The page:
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Syrian Refugee Makes Music to Provide Schools in Kenya's U.N. Refugee Camps

This Benefit Concert is designed to draw attention to the plight of the millions of children who are trapped in refugee camps all around the world.
Refugee Children

[dc]“M[/dc]usic can empower people and give them a sense of hope,” says Nanor Seraydarian, serious words for a 17-year-old but then this is a teenager who narrowly escaped being trapped in a war zone. Born in Aleppo into a musical family of five, Nanor enjoyed a happy everyday existence with her two younger siblings, until the war in Syria abruptly invaded their lives in January 2012. Conditions grew increasingly unsafe in the city and by June, the family flew to Los Angeles to stay with Nanor’s aunt. The trip was originally intended as a temporary hiatus, a month-long vacation, but as Syrian airports closed and the violence intensified, Nanor realized that they could not return home. She felt lucky, she says, not only to have escaped to a safe place but that amongst her few belongings, she had packed her precious violin. The instrument, which had been given to her as a gift on her fourth birthday, was to become an invaluable source of solace for Nanor and a way to distract her out of her stressful memories.

At first, Nanor was consumed with the daily survival techniques of an immigrant. She had to learn English and a new alphabet in order to augment her existing Armenian and Arabic vocabulary, and she worked to get her study skills proficient enough to succeed in a foreign school system. Within a few months, she was enrolled in elementary school and had resumed her study of the violin. “Music became my happy activity. It helped me forget what was going on back home and to take my mind off worrying about grandpa and other family members still stuck in Aleppo.”

Within 18 months, Nanor had auditioned for and won the prestigious Zipper Scholarship at the Colburn School of Performing Arts in Los Angeles. The award covers the cost of her private lessons with Professor Henry Gronnier, until she graduates in two years’ time. Nanor loves working with Gronnier who in addition to helping her become a better violinist has also fuelled her love of music, “Professor Gronnier has shown me how to cope with my sadness and how to realize joy in my music.” Because of her own harrowing war experiences coupled with her good fortune to escape such circumstances, Nanor has become actively involved in promoting UNA-Pasadena’s Adopt-A-Future Benefit Concert, on Friday, June 22 at 7 p.m. at Westridge School’s Performing Arts Center in Pasadena. Nanor will also perform in the concert.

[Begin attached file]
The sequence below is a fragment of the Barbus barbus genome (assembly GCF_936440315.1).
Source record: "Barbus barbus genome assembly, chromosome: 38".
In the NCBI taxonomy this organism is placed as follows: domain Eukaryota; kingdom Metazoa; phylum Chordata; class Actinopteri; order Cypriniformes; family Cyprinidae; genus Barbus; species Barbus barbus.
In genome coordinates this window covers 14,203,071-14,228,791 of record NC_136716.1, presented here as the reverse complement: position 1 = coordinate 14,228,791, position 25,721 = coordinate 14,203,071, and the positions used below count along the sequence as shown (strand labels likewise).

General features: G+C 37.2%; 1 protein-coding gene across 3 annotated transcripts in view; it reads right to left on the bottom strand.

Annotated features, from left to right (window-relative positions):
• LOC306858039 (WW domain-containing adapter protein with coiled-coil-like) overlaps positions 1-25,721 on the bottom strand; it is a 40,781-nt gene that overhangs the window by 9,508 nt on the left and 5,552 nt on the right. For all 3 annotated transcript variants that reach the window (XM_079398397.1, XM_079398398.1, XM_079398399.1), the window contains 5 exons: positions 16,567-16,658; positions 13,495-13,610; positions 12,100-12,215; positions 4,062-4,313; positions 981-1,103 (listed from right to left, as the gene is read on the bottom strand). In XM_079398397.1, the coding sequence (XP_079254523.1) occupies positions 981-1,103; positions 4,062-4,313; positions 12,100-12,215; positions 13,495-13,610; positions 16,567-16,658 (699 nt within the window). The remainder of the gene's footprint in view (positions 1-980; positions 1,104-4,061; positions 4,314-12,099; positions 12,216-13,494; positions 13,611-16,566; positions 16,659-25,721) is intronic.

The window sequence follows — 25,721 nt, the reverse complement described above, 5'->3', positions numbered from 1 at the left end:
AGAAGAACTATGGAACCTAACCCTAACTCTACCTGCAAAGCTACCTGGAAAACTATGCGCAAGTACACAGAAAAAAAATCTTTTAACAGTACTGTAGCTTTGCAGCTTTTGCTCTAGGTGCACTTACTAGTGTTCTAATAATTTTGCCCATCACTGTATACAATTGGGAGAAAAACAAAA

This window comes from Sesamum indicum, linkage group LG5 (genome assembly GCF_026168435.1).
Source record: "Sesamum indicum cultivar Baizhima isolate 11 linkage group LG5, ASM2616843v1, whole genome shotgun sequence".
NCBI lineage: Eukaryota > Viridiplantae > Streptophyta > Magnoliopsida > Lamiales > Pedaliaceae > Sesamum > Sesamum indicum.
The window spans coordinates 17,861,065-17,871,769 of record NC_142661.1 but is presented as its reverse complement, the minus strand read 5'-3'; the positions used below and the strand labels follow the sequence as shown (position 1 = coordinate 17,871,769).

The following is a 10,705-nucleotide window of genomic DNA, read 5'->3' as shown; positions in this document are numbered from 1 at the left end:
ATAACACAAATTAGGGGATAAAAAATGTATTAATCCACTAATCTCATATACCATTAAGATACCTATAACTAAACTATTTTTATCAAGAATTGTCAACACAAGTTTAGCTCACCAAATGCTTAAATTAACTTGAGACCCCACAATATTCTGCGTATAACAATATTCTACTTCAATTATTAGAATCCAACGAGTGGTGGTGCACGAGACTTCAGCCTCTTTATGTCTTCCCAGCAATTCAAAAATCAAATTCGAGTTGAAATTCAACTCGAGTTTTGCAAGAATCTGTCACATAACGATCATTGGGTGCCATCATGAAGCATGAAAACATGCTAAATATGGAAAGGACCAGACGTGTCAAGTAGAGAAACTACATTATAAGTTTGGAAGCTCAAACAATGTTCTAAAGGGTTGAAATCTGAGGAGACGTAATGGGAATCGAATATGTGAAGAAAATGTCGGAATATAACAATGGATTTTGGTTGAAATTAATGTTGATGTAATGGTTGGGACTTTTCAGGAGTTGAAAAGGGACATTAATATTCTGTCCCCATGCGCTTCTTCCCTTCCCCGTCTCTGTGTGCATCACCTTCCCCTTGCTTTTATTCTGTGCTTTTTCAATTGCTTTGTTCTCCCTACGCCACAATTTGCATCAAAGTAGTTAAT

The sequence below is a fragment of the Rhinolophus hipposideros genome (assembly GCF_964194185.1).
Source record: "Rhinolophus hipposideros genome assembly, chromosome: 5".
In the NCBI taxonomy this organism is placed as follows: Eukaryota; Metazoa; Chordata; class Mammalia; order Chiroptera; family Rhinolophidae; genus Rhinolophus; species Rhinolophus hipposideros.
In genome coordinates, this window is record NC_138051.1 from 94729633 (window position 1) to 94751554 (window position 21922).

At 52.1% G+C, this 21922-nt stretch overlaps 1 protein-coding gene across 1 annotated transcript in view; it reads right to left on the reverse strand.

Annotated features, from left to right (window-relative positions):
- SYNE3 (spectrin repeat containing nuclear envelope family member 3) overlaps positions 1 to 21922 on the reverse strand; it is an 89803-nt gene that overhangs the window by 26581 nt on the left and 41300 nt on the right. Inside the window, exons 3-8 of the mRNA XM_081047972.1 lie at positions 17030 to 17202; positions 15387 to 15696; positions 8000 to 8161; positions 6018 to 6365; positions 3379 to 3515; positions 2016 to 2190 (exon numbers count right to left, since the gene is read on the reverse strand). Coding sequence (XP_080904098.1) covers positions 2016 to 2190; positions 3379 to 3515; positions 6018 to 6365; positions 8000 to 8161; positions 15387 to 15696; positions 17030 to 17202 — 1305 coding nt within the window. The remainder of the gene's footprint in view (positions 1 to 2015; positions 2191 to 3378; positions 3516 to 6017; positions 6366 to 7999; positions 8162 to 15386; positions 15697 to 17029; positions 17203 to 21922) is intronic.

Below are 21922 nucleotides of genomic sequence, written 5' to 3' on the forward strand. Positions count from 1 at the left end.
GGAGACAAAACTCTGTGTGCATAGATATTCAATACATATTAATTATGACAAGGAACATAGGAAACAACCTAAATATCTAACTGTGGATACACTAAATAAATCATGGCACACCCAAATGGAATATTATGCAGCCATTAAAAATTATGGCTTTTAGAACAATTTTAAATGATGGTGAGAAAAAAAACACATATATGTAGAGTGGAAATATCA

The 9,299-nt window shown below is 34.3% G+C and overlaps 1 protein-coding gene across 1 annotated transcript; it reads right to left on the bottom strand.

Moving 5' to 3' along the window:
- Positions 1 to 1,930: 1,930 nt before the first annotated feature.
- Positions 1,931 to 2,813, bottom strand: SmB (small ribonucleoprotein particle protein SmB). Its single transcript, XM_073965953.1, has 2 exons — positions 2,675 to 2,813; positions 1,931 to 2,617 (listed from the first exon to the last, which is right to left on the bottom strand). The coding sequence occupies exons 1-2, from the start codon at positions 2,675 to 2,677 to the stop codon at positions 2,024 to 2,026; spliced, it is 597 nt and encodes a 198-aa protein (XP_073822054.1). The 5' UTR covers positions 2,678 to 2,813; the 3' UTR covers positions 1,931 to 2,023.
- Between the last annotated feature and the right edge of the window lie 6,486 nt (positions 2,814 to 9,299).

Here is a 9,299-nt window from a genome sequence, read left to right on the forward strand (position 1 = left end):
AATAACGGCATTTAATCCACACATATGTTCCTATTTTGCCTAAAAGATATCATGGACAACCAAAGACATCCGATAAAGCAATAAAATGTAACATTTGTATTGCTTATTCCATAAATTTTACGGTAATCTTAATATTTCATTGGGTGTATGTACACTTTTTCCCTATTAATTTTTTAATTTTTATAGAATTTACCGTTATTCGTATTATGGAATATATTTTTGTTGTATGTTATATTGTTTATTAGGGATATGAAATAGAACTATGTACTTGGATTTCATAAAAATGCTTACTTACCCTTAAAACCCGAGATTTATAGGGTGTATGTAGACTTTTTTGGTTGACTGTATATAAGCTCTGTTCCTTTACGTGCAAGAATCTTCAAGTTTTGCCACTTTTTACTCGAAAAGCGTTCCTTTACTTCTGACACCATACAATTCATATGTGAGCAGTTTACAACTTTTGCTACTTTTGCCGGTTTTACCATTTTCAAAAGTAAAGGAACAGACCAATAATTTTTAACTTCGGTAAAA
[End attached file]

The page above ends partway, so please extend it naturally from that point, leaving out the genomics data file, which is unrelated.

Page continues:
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This Benefit Concert is designed to draw attention to the plight of the millions of children who are trapped in refugee camps all around the world.

According to Marta Stern, the concert’s chairman, “This event is designed to draw attention to the plight of the millions of children who are trapped in refugee camps all around the world. There is limited access to education in the camps, and the average stay is 17 years. One of the chief goals of the U.N.'s Sustainable Development initiative is to provide quality education for all as a human right. The UN’s Adopt-A-Future Campaign is designed to fulfill on that goal by teaching refugee children to read, write, and to provide the skills needed to flourish as well as survive. 18 million out of the 65 million refugees worldwide are under the direct care of the U.N. The Adopt-A-Future Campaign is currently focusing on two refugee camp complexes in Kenya, which are the largest, poorest, and most overcrowded of such establishments on earth. Much has been accomplished, but there is only 1 desk for 7 children; only 1 book for 7 pupils; only 1 classroom for 160 students (meant for 40 children). UNA-Pasadena hopes to raise $30,000 in matching funds to build a classroom. Providing refugee children with a hopeful future through education is an achievable goal. The alternative represents a formidable challenge: millions of illiterate adults, emerging from refugee camps over the next 20 years without much hope, and without home or country to receive them.”

Nanor echoes Stern’s sentiments, “Education is one of the most important things in a child’s life. Education brings freedom and with it, choices. Even if it is telling people why they should not drink bad water. Knowledge helps them and then they can help their communities so I want to use my music to draw people’s attention to the importance of this education. One day, if I realize my dream of studying music and medicine, I hope to go back to Syria to help my neighbors rebuild their lives and their communities.” But for right now, both individuals’ sights are set upon the common goal of filling the 500-seat auditorium at Westridge School so that Stern can meet her target and Nanor can play her favorite Brahms’s Sonata to a packed house.

To purchase online tickets, go here.